GB-I am a huge Warrick Dunn fan. I grew up a Florida State fan. I tried to collect a lot of Bucs cards. I was watching his games and collecting Warrick Dunn cards. I was a huge Ken Griffey, Jr. fan. I was trying to get the Mariners cards. That was my big thing. I was also big into Pokémon cards at the time, too. I collected a lot of Pokémon cards, too.
TR–We all know how the sports card market is through the roof but Pokémon is really up as well.
GB-Any kind of trading card from Yu Gi Oh, Pokémon to wrestling and racing, they are all skyrocketing. With COVID, nobody really has anything to do. This gives them something to do to pass the time. I think it’s awesome. It kicked off something in everybody. People tried to relate. They couldn’t watch live sports but they could at least collect the sport. The trading card hobby has really come back in the last year and a half. Before that, it was super dead. I could go to the store and see cards everywhere. Now you can’t find them anywhere. A lot of that has to do with resale, because everybody buys and resells. I think that hurts the hobby. The idea of sniping all the stuff and reselling really hurts the hobby. That takes away from people that really want to collect.
TR– I might already have the answer but what are your thoughts on the complete change in the retail aspect of sports cards?
GB-It’s crazy to me. I enjoy collecting. I’ll sell a card or two. I’ll do a break here or there. I’m not doing it to make money. I am doing to get more people involved in the hobby. I enjoy it. I think the hobby is fun. You can enjoy the hobby with your friends and family. I have a bunch of friends and we do box wars with ourselves. It’s just to have fun.
I think a lot of the aftermarket stuff is really hurting the hobby part of the industry. Things are so overpriced and getting so expensive it’s hard for people to find and get product. Even at the beginning of this year with Mosaic basketball. People were flipping those for $150. They are $20! I can understand marking it up a bit but marking it up $100 or more, that blows my mind. You have no other option. If you want to collect cards you have no other choice. That’s with everything right now. You are seeing it with PlayStation and Xbox, too. I am so against the resell market because of that stuff.
DeAngelo and I have a legit business. We are accredited and everything. We are trying to get into trading cards. Nobody is opening new accounts for new businesses because they think they are just going to flip it. How are we supposed to get into it? The only way they will do it is if you open a brick and mortar store. Newer people trying to get into it, you can’t get an account to get product because they are worried that you are just going to try to flip it, which hurts the business itself. It’s a tough situation to be in. It seems that the distributors are being stingy with it because they are worried about the resell market. There are other things that could get put into place to stop or curb the resell market. I have been getting into breaks in other groups. It’s not about making money. It’s about getting the cards to people. If I can get the boxes or cases I am giving the people the opportunity to get the cards and just make my money back. That is all I am really doing. It’s more of a fun aspect than trying to make it a business.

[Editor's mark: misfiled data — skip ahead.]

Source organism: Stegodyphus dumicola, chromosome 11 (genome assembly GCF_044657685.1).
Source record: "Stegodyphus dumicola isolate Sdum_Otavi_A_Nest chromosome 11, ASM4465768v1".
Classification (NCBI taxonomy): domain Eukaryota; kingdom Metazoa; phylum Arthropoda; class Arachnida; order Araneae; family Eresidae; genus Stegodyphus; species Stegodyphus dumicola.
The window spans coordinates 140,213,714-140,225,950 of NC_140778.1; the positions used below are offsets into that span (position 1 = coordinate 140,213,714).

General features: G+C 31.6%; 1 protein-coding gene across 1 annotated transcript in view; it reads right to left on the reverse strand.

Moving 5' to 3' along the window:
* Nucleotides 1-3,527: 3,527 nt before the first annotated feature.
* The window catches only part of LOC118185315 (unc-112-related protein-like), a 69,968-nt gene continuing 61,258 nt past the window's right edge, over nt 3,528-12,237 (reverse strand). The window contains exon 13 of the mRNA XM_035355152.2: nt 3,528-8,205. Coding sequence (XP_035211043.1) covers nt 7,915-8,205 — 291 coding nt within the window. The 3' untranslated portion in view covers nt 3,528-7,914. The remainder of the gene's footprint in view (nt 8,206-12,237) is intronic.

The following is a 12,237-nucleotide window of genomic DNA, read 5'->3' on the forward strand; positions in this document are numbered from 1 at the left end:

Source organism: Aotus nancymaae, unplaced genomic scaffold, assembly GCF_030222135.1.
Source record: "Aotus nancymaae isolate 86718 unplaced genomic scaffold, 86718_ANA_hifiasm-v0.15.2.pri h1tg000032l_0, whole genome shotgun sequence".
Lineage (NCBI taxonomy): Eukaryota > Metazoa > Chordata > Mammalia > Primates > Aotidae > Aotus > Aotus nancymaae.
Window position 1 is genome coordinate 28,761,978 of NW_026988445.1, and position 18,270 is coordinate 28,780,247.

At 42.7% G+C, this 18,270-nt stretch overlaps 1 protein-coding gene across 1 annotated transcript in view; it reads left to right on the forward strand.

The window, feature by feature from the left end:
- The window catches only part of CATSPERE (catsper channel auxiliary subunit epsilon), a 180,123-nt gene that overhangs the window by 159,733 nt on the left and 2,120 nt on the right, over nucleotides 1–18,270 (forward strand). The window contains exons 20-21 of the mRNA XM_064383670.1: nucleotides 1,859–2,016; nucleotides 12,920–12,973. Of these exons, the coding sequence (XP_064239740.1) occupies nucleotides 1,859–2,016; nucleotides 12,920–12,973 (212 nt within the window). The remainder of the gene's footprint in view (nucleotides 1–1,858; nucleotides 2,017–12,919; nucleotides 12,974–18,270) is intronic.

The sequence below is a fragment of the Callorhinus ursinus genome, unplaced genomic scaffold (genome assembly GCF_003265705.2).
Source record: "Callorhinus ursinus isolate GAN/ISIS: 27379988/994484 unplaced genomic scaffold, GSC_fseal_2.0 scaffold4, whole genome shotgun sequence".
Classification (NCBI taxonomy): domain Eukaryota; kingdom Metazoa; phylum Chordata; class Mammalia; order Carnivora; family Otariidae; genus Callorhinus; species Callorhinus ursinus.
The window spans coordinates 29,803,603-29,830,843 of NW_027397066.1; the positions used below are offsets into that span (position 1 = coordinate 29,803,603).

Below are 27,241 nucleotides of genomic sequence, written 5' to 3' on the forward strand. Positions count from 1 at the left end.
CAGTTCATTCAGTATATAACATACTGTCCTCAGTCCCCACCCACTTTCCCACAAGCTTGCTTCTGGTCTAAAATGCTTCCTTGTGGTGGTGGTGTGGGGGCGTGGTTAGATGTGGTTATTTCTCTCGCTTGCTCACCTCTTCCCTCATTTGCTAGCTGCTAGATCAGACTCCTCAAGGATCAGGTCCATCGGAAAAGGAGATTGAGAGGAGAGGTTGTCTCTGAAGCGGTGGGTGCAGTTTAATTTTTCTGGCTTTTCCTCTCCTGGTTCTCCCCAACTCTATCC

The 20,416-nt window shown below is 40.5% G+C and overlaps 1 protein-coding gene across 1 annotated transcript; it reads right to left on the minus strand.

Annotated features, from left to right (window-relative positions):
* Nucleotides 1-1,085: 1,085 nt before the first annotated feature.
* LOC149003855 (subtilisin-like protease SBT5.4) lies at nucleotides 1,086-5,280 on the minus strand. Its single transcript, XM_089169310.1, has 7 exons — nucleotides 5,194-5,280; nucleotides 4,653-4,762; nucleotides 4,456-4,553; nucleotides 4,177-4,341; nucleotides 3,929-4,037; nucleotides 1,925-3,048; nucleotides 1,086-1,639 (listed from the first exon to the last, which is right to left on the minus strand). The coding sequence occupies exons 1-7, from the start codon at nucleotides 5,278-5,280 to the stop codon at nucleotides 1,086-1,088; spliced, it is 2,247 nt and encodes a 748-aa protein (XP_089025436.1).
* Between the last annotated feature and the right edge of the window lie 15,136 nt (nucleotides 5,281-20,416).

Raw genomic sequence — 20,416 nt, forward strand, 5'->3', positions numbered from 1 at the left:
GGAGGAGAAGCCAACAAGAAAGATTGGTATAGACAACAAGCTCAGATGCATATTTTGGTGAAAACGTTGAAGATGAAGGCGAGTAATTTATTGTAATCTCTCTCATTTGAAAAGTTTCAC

TR–What are some of the nicest cards in your collection right now?
GB-Honestly, I am going through all of my cards right now, getting a bunch ready to send off for grading. I just sent off two LeBrons. I am not a LeBron fan. I got a gold LeBron out of Mosaic that is a 10/10 and a stained glass Mosaic LeBron that I sent off. I am hoping to sell those once those get back and I will use the money to pay for the grading of the rest of my cards. I am going through all of it right now and I do all three sports. I am enjoying baseball right now. I think baseball cards look amazing. I feel like the designs are so much more out there than basketball is. I know basketball is the most expensive and football is in between. I am really enjoying it and doing it with my friends is always fun.
TR–If you could have any sports card which one would you pick and why?
GB– I would love to have a Mike Trout rookie card. I don’t even care if it’s autographed, just a Mike Trout rookie card in general. I think he is hands down the best player in baseball right now. I think he is such a tremendous talent. Just having one of his rookie cards would be awesome. I was just going through some 2012 stuff and I found Russell Wilson rookie cards that I didn’t even know I had. I have had those cards forever. So, I think I would want any Mike Trout rookie card. I wouldn’t want to sell it, I would want to have it for my collection.
TR– Jersey swapping is a big tradition in professional sports now. Did you trade jerseys often with other players during your career?
GB-I would say Ken Griffey, Jr. It’s going to be Griffey or Warrick Dunn. I would throw Barry Sanders in there, too. I think Barry Sanders is arguably the greatest running back of all time. You could argue him or Jim Brown. Sanders didn’t have the offensive line he had to do it himself. Again, Warrick Dunn was a guy I watched growing up. I played defensive end growing up, so I would also say Julius Peppers, too. I tried to model my game off of him in high school. I played with him. I never got his jersey. I played with him in Carolina.
You can find Gary on Twitter here.